Burns and Allen, The Bickersons and Speed Gibson of the International Secret Police #2

First Up, Burns and Allen in “All Promises Are Fictitious” – Originally broadcast on April 17, 1940.

Then, A visit with Don Ameche and Frances Langford as the Bickersons and finally:

Episode 2 of Speed Gibson of the International Secret Police: “Speed is Inducted Into The Secret Police,” Originally broadcast on January 9, 1937.

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Lux Radio Theater: After the Thin Man

Returning from investigating the “Thin Man” case, Nick Charles again hopes to retire, but finds himself drawn into another mystery when his wife’s cousin is approved of murdering her no good husband. Originally broadcast: June 17, 1940

afterthethinmanLux Radio Theater, a long-run classic radio anthology series, was broadcast on the NBC Blue Network (1934-35); CBS (1935-54) and NBC (1954-55). Initially, the series adapted Broadway plays during its first two seasons before it began adapting films. These hour-long radio programs were performed live before studio audiences. It became the most popular dramatic anthology series on radio, broadcast for more than 20 years and continued on television as the Lux Video Theatre through most of the 1950s.

Broadcasting from New York, the series premiered at 2:30pm, October 14, 1934, on the NBC Blue Network with a production of Seventh Heaven starring Miriam Hopkins and John Boles in a full-hour adaptation of the 1922–24 Broadway production by Austin Strong. The host was the show’s fictional producer, Douglass Garrick (portrayed by John Anthony). Doris Dagmar played another fictional character, Peggy Winthrop, who delivered the Lux commercials. Each show featured a scripted session with Garrick talking to the lead actors.

Cecil B. DeMille took over as the host on June 1, 1936, continuing until January 22, 1945. On several occasions, usually when he was out of town, he was temporarily replaced by various celebrities, including Leslie Howard and Edward Arnold.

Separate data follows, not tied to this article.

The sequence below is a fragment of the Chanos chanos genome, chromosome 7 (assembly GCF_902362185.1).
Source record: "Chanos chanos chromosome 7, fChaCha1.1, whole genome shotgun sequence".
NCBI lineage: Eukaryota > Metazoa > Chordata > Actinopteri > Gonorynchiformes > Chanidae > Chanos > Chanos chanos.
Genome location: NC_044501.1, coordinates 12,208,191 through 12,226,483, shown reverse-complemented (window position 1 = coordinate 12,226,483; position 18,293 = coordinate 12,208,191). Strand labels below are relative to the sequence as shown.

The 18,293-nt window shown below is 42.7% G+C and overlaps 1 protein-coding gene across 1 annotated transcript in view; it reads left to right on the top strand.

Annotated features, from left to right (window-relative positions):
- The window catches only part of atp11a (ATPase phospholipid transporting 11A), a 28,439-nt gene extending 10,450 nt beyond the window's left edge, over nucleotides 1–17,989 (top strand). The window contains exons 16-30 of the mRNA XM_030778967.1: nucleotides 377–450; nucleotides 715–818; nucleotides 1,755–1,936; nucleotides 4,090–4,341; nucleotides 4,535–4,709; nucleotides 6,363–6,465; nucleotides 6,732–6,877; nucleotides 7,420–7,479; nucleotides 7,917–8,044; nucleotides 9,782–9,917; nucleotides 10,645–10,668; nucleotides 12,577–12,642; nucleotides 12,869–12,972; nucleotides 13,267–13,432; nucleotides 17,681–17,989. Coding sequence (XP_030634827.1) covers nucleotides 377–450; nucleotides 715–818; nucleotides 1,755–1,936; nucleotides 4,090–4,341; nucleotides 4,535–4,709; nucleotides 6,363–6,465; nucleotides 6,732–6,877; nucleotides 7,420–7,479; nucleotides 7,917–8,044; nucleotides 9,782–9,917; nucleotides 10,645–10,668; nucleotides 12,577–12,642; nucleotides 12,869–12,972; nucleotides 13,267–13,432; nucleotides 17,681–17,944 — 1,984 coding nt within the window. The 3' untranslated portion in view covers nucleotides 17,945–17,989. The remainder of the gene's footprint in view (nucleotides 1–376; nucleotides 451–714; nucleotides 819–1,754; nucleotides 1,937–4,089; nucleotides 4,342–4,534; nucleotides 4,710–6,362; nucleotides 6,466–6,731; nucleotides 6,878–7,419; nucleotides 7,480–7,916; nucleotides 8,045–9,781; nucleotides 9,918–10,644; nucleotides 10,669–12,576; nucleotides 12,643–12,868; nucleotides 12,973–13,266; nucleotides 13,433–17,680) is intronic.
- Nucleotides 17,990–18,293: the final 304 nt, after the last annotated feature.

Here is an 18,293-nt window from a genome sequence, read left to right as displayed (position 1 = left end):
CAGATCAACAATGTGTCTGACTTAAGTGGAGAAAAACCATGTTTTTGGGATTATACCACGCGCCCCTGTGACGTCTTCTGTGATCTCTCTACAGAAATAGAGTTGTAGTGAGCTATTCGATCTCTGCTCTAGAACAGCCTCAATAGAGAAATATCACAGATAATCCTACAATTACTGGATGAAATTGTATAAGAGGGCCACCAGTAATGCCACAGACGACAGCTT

Lux Radio Theater strove to feature as many of the original stars of the original stage and film productions as possible, usually paying them $5,000 an appearance. In 1936, when sponsor Lever Brothers (who made Lux soap and detergent) moved the show from New York City to Hollywood, the program began to emphasize adaptations of films rather than plays. The first Lux film adaptation was The Legionnaire and the Lady, with Marlene Dietrich and Clark Gable, based on the film Morocco. That was followed by a Lux adaptation of The Thin Man, featuring the movie’s stars, Myrna Loy and William Powell.

 

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Escape & The Aldrich Family

Escape: Three Skeleton Key

Three men tending a lighthouse on an island off the coast of French Guiana. An abandoned ship, overrun by thousands of ferocious rats, makes landfall inducing a life-and-death struggle against the hungry horde.

James Poe adapted the story for radio in a version that aired on Escape in 1949 and returned to the program by popular demand in 1950 and 1953. Each episode featured a different cast.

The Aldrich Family: Halloween Originally aired October 31, 1940.

A Prank goes wrong as Henry and his pal Toby plan to ring just one doorbell on Halloween. A deep well gets Toby, Henry and Homer in trouble with the law…several times.

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